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Here and there along winter shorelines, little flocks of pale, silvery shorebirds probe at the water's edge, keeping pace with each wave's ebb and flow. These are Sanderlings, small sandpipers that stay through the winter. Rachel Carson, in Under the Sea Wind, described Sanderlings as running "with a twinkle of black feet." Learn more about the Sanderling at Audubon's online Guide to North American Birds.
Written by Bob Sundstrom
This is BirdNote!
[Sound of gentle waves and sharp call notes of a flock of Sanderlings]
Here and there along winter shorelines, both on the Pacific and Atlantic, little flocks of pale, silvery shorebirds probe at the water’s edge, keeping pace with each wave’s ebb and flow. These small sandpipers are called Sanderlings. [Sound of gentle waves and sharp call notes of a flock of Sanderlings]
Rachel Carson, whose book Under the Sea Wind set a high standard for nature writing, described Sanderlings as running “with a twinkle of black feet.” Carson depicted Sanderlings’ foraging along the beach as “keeping in the thin film at the edge of the ebbing surf . . . where puffs of blown spume or sea froth rolled like thistle down.”
Sanderlings also winter in the Hawaiian Islands. In the native language, they are known as hunakai, or “sea foam,” an apt description of the sandpipers’ pale winter plumage and their nimble dance with the waves.[Sound of gentle waves and sharp call notes of a flock of Sanderlings]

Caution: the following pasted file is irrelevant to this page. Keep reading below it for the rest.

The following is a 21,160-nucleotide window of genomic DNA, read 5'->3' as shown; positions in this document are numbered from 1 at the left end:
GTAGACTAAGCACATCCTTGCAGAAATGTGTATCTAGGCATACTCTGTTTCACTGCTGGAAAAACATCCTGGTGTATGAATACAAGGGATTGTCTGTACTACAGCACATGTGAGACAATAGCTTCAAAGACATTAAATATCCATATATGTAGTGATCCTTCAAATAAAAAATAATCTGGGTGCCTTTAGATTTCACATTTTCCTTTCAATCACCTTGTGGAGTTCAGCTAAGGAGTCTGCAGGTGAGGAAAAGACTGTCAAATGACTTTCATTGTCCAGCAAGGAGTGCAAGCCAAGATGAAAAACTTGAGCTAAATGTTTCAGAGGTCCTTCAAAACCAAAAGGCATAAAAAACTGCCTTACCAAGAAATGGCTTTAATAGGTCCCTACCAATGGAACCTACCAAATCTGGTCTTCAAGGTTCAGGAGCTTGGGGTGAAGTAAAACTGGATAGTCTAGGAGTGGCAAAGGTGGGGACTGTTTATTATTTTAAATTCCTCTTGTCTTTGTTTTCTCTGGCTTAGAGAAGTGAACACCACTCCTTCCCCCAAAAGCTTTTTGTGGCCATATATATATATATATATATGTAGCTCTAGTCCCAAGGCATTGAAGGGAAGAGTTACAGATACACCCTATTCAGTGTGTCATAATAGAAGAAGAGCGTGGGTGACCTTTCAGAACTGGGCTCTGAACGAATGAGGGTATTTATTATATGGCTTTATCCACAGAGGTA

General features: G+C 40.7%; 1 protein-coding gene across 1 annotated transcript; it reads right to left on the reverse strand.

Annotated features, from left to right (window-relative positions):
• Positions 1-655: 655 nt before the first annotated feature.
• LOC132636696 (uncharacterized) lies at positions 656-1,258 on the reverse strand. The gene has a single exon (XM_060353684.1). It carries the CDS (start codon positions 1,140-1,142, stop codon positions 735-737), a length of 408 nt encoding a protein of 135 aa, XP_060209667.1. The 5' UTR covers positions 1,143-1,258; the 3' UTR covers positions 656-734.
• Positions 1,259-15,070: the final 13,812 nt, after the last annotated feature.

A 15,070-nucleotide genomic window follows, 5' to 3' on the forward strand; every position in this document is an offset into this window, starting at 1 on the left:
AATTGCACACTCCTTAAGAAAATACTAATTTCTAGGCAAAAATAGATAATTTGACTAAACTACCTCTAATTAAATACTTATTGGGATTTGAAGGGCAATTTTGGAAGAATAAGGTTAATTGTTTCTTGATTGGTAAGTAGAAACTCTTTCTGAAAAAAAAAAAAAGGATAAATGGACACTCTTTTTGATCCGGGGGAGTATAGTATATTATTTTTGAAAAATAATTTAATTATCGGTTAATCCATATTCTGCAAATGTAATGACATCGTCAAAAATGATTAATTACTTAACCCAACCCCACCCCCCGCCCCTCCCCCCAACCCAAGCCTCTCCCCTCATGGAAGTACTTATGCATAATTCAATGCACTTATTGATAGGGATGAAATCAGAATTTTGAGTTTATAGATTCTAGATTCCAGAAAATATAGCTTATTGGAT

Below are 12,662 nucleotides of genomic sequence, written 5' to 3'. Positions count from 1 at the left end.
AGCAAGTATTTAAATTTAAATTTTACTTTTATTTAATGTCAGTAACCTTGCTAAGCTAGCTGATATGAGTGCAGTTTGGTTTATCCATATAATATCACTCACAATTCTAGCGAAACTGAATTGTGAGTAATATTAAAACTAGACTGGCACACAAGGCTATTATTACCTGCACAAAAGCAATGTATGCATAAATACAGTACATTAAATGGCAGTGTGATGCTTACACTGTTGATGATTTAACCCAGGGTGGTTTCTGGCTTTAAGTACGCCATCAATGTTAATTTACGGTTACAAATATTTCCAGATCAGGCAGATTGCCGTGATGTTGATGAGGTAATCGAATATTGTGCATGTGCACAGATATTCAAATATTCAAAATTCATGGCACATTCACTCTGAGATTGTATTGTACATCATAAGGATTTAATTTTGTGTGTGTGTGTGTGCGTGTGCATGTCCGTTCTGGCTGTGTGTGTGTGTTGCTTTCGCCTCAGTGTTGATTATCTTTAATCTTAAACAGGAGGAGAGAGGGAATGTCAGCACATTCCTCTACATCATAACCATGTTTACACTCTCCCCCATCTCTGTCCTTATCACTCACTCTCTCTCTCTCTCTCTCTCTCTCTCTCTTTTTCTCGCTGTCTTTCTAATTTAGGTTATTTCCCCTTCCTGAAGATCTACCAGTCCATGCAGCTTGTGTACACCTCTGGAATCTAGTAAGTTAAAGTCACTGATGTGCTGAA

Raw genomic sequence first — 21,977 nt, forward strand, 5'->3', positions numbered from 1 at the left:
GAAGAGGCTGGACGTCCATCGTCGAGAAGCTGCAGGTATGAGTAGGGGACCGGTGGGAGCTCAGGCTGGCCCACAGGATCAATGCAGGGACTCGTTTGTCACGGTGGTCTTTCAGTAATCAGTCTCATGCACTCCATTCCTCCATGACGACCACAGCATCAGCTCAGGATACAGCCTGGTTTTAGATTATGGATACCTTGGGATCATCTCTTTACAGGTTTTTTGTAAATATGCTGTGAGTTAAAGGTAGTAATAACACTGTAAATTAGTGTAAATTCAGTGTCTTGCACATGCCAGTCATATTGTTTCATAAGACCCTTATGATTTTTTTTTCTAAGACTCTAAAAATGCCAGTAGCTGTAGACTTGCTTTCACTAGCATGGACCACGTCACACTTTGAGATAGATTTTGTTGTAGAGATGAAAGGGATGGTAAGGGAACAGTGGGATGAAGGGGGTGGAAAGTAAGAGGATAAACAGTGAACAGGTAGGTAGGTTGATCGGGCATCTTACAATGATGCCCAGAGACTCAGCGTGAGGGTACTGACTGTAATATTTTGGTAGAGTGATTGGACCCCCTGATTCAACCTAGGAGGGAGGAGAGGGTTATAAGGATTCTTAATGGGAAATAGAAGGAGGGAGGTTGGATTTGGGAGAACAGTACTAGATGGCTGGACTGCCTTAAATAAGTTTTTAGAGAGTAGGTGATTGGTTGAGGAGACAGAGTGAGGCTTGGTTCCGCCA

In the warmer months, Sanderlings nest in the extreme north, most north of the Arctic Circle, in remote sites in Canada, Greenland, and Siberia. In winter, however, they spread out as far as any bird in the world. Their silvery flocks are sprinkled along beaches throughout the temperate and tropic zones, on six of the seven continents.
For BirdNote, I’m Mary McCann. [Sound of gentle waves and sharp call notes of a flock of Sanderlings]
Call of the Sanderlings provided by The Macaulay Library of Natural Sounds at the Cornell Lab of Ornithology, Ithaca, New York. Recorded by R.S. Little
Ocean waves provided by Kessler Productions
BirdNote’s theme music was composed and played by Nancy Rumbel and John Kessler.
Producer: John Kessler
Executive Producer: Chris Peterson
© 2016 Tune In to Nature.org February 2012/2018/2021 December 2023
Narrator: Mary McCann